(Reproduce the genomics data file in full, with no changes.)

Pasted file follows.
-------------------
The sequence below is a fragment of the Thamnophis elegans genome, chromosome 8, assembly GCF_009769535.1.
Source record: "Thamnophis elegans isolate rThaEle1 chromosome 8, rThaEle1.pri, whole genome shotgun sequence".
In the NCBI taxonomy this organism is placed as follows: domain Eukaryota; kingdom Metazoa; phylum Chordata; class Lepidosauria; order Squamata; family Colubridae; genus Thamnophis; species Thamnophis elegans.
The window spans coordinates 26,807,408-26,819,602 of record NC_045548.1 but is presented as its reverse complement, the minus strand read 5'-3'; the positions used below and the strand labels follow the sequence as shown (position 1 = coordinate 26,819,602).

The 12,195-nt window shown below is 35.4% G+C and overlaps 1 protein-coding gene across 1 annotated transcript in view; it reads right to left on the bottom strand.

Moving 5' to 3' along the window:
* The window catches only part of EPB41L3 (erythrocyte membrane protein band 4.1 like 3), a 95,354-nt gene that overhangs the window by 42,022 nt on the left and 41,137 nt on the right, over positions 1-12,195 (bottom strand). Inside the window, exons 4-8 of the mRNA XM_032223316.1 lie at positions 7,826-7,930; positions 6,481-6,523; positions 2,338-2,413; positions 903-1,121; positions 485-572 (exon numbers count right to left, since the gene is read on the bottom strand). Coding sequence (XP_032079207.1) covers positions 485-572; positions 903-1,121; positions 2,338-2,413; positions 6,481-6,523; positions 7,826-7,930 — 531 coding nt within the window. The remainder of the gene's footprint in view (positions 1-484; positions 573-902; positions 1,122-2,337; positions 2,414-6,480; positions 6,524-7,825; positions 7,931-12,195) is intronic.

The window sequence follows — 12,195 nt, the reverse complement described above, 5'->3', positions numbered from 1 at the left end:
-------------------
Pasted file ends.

The sequence below is a fragment of the Thamnophis elegans genome, chromosome 8, assembly GCF_009769535.1.
Source record: "Thamnophis elegans isolate rThaEle1 chromosome 8, rThaEle1.pri, whole genome shotgun sequence".
In the NCBI taxonomy this organism is placed as follows: domain Eukaryota; kingdom Metazoa; phylum Chordata; class Lepidosauria; order Squamata; family Colubridae; genus Thamnophis; species Thamnophis elegans.
The window spans coordinates 26,807,408-26,819,602 of record NC_045548.1 but is presented as its reverse complement, the minus strand read 5'-3'; the positions used below and the strand labels follow the sequence as shown (position 1 = coordinate 26,819,602).

The 12,195-nt window shown below is 35.4% G+C and overlaps 1 protein-coding gene across 1 annotated transcript in view; it reads right to left on the bottom strand.

Moving 5' to 3' along the window:
* The window catches only part of EPB41L3 (erythrocyte membrane protein band 4.1 like 3), a 95,354-nt gene that overhangs the window by 42,022 nt on the left and 41,137 nt on the right, over positions 1-12,195 (bottom strand). Inside the window, exons 4-8 of the mRNA XM_032223316.1 lie at positions 7,826-7,930; positions 6,481-6,523; positions 2,338-2,413; positions 903-1,121; positions 485-572 (exon numbers count right to left, since the gene is read on the bottom strand). Coding sequence (XP_032079207.1) covers positions 485-572; positions 903-1,121; positions 2,338-2,413; positions 6,481-6,523; positions 7,826-7,930 — 531 coding nt within the window. The remainder of the gene's footprint in view (positions 1-484; positions 573-902; positions 1,122-2,337; positions 2,414-6,480; positions 6,524-7,825; positions 7,931-12,195) is intronic.

The window sequence follows — 12,195 nt, the reverse complement described above, 5'->3', positions numbered from 1 at the left end: